The subsequent and ongoing suspension of the shares is extraordinary. Until there is clarification from the company as to the extent of the pickle they are in, then any judgement as to ‘where to from here’ can only be speculative.
On perusing the original prospectus issued by Bellamy’s in 2014, I note that Bellamy’s put great weight on the fact that their products were 100% Australian-made and 100% organic-certified. This was their point of differentiation. What was never stated was that all the organic milk powder ingredients were imported, much of it from Europe and most likely since then also from New Zealand. So yes, the product was Australian made but the key ingredient was not! And there lies an Achilles heel of a non-transparent supply chain to go alongside the bullet-wounded foot.
It seems that the greatest short term beneficiary of Bellamy’s has been ATM with its ‘a2 Platinum’. Between March and November, while the Bellamy’s ‘Australia plus daigou’ market share was sliding, the ‘a2 Platinum’ market share in the same market rose from 15.7% to 24.8%. A somewhat enigmatic announcement from ATM CEO Geoff Babidge just prior to Xmas, that ATM continued to experience strong ongoing growth since its November AGM and was not experiencing regulatory barriers, would suggest that the ATM market share may well be heading even further north.
Although I did not foresee the magnitude of Bellamy’s problems, I am not at all surprised that they have stuck difficulties. Some months back, I wrote that New Zealand organic dairy farmers should be watching Bellamy’s closely, because their New Zealand organic farming future was in all likelihood dependent on ongoing success at Bellamy’s.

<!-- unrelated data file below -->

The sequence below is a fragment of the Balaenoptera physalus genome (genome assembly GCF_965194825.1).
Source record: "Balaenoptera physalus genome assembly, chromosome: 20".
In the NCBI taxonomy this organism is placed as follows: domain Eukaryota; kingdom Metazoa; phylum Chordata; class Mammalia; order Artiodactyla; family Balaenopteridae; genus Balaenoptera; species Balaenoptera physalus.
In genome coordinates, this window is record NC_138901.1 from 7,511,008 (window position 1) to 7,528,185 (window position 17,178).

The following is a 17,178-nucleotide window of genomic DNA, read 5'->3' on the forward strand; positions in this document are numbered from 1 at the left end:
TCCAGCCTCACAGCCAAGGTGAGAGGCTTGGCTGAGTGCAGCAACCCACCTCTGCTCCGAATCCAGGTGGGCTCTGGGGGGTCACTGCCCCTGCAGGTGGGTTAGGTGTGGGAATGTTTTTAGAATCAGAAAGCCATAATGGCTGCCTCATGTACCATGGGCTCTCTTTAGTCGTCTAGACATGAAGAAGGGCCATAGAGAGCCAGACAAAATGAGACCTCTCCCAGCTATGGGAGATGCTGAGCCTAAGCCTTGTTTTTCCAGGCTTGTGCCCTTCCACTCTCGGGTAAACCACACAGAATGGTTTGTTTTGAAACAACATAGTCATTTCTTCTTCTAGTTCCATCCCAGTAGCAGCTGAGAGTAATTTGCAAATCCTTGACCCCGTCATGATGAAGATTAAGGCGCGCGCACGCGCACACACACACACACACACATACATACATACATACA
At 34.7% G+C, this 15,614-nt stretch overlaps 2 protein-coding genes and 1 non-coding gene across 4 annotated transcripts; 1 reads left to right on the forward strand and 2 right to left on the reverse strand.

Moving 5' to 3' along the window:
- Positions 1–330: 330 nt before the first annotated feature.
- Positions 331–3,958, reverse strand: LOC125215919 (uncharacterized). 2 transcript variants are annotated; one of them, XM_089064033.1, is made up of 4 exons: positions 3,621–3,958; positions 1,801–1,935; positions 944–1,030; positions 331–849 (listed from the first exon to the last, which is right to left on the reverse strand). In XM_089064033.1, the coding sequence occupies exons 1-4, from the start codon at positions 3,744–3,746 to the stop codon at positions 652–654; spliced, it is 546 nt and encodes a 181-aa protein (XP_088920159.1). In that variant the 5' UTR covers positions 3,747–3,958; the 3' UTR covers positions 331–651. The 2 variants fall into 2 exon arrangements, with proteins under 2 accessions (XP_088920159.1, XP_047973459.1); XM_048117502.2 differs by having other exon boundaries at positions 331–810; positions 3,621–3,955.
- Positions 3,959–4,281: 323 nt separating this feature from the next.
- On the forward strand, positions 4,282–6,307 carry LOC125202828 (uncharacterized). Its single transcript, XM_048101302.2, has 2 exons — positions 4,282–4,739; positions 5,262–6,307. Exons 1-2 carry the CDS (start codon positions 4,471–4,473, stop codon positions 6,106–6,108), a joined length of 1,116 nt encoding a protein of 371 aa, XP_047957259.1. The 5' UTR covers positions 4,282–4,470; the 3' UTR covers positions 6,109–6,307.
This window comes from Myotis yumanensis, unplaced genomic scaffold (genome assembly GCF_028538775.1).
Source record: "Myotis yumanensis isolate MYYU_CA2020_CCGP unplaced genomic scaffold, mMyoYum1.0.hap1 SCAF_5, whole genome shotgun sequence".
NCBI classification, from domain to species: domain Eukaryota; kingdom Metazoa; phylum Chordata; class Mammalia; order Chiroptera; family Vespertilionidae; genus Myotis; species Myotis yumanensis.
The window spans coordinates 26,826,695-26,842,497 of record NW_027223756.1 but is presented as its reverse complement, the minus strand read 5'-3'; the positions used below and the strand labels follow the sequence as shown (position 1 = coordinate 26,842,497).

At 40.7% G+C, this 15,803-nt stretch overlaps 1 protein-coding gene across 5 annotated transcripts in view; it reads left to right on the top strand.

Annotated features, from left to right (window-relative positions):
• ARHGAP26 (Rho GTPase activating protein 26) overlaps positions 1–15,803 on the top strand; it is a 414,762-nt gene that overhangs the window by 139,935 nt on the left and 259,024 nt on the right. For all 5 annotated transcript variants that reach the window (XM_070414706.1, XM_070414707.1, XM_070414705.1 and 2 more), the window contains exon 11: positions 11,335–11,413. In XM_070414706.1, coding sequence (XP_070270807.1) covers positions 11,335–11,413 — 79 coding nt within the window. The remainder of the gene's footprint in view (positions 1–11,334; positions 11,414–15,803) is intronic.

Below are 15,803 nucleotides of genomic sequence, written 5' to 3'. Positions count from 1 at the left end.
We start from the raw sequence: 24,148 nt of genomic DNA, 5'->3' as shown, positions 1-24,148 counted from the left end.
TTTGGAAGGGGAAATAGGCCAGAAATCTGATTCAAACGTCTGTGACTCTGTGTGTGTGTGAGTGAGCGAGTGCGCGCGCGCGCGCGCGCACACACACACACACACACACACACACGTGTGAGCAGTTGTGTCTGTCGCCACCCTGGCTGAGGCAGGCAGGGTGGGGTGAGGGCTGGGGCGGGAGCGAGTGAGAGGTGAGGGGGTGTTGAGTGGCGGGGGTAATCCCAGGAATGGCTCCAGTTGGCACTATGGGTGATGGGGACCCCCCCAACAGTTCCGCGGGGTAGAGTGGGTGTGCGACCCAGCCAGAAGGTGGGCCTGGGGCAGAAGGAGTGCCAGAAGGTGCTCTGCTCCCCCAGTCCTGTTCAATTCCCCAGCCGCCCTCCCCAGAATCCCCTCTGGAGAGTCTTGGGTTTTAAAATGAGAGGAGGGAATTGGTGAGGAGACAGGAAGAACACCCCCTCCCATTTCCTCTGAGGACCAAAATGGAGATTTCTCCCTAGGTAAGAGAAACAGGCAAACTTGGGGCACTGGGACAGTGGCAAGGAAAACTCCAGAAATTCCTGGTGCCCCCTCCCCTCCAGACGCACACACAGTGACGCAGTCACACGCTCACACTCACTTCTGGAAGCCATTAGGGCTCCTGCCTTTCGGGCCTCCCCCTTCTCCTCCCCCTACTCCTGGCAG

In private communications with prospective organic dairy farmers, I went further with advice that they should be cautious of becoming reliant on major ongoing price premiums. And lying behind that was my own knowledge that Bellamy’s was reliant on non-transparent supply chains for imported organic powders of which the broader consumer market seemed unaware.
I have also written regularly that there will continue to be big winners and big losers in infant formula. In China, the important products are not only the Stage 1 and Stage 2 products that dominate in domestic New Zealand and Australian markets, but also Stage 3 products for one to three-year olds. Indeed Stage 3 is a considerably bigger market than the combined Stage 1 and 2.
Linked to this, the New Zealand industry has not recognised that imported infant and toddler formula is now much more important in China than imported whole milk powder (WMP). The Europeans dominate the former which is experiencing rapid growth. In contrast, New Zealand dominates WMP imports for which the numbers bounce around but with minimal overall growth in the last four years.
The broader challenge now in New Zealand is that many of the stable doors have been left open and swinging for a long time. It is very hard to regroup once the horses have bolted and galloped over the horizon.
*Keith Woodford is an independent consultant who holds honorary positions as Professor of Agri-Food Systems at Lincoln University and Senior Research Fellow at the Contemporary China Research Centre at Victoria University. His articles are archived at http://keithwoodford.wordpress.com